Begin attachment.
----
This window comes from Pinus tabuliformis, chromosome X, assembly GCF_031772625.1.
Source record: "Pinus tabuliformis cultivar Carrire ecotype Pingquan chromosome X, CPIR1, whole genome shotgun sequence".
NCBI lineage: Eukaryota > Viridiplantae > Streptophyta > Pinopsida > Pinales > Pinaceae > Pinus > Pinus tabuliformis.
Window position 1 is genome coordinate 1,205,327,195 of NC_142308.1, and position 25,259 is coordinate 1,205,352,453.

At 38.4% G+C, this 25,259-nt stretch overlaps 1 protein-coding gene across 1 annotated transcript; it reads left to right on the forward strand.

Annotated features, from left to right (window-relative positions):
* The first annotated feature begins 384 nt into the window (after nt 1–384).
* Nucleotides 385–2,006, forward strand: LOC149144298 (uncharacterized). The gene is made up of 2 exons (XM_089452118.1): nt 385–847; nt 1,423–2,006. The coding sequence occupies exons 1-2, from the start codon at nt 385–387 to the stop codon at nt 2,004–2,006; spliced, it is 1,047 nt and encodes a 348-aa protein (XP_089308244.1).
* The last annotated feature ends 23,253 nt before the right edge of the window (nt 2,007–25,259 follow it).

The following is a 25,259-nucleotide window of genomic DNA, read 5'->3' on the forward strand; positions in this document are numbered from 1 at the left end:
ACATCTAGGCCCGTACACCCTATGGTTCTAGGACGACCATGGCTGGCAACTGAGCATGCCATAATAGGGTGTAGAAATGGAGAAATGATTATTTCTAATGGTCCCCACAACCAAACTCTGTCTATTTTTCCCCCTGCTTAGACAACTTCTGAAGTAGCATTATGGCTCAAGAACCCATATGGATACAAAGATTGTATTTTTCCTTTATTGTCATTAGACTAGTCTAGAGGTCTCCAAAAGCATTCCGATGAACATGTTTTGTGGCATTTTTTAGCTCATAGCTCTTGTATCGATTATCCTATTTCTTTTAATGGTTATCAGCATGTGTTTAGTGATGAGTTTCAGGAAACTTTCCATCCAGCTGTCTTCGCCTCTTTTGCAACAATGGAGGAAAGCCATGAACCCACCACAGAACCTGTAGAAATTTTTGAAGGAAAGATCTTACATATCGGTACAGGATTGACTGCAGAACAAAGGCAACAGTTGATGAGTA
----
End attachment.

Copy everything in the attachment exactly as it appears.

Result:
This window comes from Pinus tabuliformis, chromosome X, assembly GCF_031772625.1.
Source record: "Pinus tabuliformis cultivar Carrire ecotype Pingquan chromosome X, CPIR1, whole genome shotgun sequence".
NCBI lineage: Eukaryota > Viridiplantae > Streptophyta > Pinopsida > Pinales > Pinaceae > Pinus > Pinus tabuliformis.
Window position 1 is genome coordinate 1,205,327,195 of NC_142308.1, and position 25,259 is coordinate 1,205,352,453.

At 38.4% G+C, this 25,259-nt stretch overlaps 1 protein-coding gene across 1 annotated transcript; it reads left to right on the forward strand.

Annotated features, from left to right (window-relative positions):
* The first annotated feature begins 384 nt into the window (after nt 1–384).
* Nucleotides 385–2,006, forward strand: LOC149144298 (uncharacterized). The gene is made up of 2 exons (XM_089452118.1): nt 385–847; nt 1,423–2,006. The coding sequence occupies exons 1-2, from the start codon at nt 385–387 to the stop codon at nt 2,004–2,006; spliced, it is 1,047 nt and encodes a 348-aa protein (XP_089308244.1).
* The last annotated feature ends 23,253 nt before the right edge of the window (nt 2,007–25,259 follow it).

The following is a 25,259-nucleotide window of genomic DNA, read 5'->3' on the forward strand; positions in this document are numbered from 1 at the left end:
ACATCTAGGCCCGTACACCCTATGGTTCTAGGACGACCATGGCTGGCAACTGAGCATGCCATAATAGGGTGTAGAAATGGAGAAATGATTATTTCTAATGGTCCCCACAACCAAACTCTGTCTATTTTTCCCCCTGCTTAGACAACTTCTGAAGTAGCATTATGGCTCAAGAACCCATATGGATACAAAGATTGTATTTTTCCTTTATTGTCATTAGACTAGTCTAGAGGTCTCCAAAAGCATTCCGATGAACATGTTTTGTGGCATTTTTTAGCTCATAGCTCTTGTATCGATTATCCTATTTCTTTTAATGGTTATCAGCATGTGTTTAGTGATGAGTTTCAGGAAACTTTCCATCCAGCTGTCTTCGCCTCTTTTGCAACAATGGAGGAAAGCCATGAACCCACCACAGAACCTGTAGAAATTTTTGAAGGAAAGATCTTACATATCGGTACAGGATTGACTGCAGAACAAAGGCAACAGTTGATGAGTA